Food Republic calls Chef Mashama one “of the South’s best chefs;” Restaurant Hospitality names her one of “12 chefs and restaurateurs who are ready to break out;” and Southern Living says she’s one of “30 incredible women moving Southern food forward.”
Chef Mashama says the secret to The Grey’s success is her partnership with Morisano, their involvement in the community and the energy of the landmark building. “I’d never been an executive chef before this and he’d never owned a restaurant before this, so the learning curve for both of us was really steep,” she admits. “I think Savannah was the right place to do it because it was really welcoming and the food waves are being reborn. It’s cool to be around like-minded people in a city that’s growing.”
The restaurant undoubtedly reinvigorated Savannah, which Chef Mashama says, “has a restaurant culture that’s very historic, but also there’s this newer wave that’s coming in and everyone’s ready to sort of explode.” The Grey has been featured as a prime travel destination in the city in The New York Times, CNN Travel, Conde Nast Traveler, Thrillist, Eater and USA TODAY.
“Now the food is a little bit more related to time and place – it really represents the region around me,” says Chef Mashama. “Before it was a little more about my life experience and now the menu is a little bit more about my experience in Savannah. I’m starting to become really honed in to when crops are ripe and fresh. I’m developing relationships not only with farmers and fishermen, but with chefs in the area. We’re starting to communicate about what’s growing, what’s new, who’s using what.”
And The Grey is facilitating the food wave with its new market, which Chef Mashama describes as a more casual extension of the restaurant. The Grey Market offers quick, grab-and-go fare for convenience from a chef who wants to grow and an owner who wants to grow his business in the community.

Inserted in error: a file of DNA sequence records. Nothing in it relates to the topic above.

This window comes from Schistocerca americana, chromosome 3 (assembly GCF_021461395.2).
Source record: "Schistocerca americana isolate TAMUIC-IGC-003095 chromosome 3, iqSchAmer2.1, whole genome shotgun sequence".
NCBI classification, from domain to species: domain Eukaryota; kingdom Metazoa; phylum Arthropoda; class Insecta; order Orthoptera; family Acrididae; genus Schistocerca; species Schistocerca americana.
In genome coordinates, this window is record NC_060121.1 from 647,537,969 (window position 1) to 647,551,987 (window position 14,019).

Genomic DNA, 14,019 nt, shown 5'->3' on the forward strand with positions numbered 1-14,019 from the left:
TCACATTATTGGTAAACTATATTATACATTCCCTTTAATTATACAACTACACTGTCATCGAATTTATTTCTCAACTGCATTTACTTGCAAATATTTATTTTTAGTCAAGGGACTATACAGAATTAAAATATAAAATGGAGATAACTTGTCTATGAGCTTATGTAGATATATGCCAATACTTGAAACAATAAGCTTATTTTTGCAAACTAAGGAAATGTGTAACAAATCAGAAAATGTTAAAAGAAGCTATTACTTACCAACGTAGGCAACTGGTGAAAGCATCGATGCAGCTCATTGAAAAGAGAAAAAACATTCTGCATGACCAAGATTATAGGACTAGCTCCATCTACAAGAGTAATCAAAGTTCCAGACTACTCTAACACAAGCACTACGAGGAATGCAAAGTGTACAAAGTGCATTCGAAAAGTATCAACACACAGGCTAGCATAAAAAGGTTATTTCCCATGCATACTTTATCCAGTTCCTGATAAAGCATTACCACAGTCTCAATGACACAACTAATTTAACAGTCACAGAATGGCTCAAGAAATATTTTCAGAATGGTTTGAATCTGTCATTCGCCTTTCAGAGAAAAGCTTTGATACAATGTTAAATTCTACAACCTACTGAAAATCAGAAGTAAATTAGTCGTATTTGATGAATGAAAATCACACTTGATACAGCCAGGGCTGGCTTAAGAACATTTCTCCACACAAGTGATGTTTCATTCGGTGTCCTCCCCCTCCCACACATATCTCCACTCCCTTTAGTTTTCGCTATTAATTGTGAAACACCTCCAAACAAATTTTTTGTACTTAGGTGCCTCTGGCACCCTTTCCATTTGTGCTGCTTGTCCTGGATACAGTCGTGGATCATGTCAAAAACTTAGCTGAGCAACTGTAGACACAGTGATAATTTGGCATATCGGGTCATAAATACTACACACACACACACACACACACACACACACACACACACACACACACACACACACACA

“We really saw a need for a New-York-City-meets-Southern-lunch-counter experience that we long for,” says Chef Mashama. “We both miss the conveniences that a place like New York City has to offer and there are those types of places down here, but not really from our perspective.”
This year, Netflix spent what Chef Mashama says was every minute of 12 days capturing her perspective for a "Chef's Table" season 6 episode, airing in 2019.
“One of the things that was really rewarding: it really opened up my eyes to the fact that people actually care about my story, care about the story of The Grey and are interested in what we’re doing here,” Chef Mashama reflects. “After four years of having my head down and being focused on what’s in front of me, 'Chef’s Table' extended my lens a little bit and let me know that I’m just one story in this huge pot of stories of people who are cooking good food and are focused on representing where they’re cooking good food from. It was really humbling.”
One of many female chefs making headlines this year, Chef Mashama’s advice for culinary students echoes sentiments across the industry. “I see a lot of women in the classes but I don’t see a lot of women in the kitchen,” she says. “There’s a breakdown. Maybe it’s sexual harassment, maybe it’s lack of childcare, maybe it’s lack of support. My advice for young chefs, especially young women who are becoming chefs: find that support. Figure out who those people are and keep them close because they’re going to be the ones that are going to help you be successful in this business.”
After all, Chef Mashama’s education began with life-changing advice from her first chef-instructor at ICE — a phrase she says more than anything else to this day: If you don’t love it, then don’t do it.
“If I would not have gone to ICE, I wouldn’t have really understood what that phrase meant because it was a little baffling to hear when you’re paying tuition, you’re in this class, you’re committed and they really make you dig a little bit deeper,” she says. “I think that was the good thing about going to ICE, it made me dig a little bit deeper.”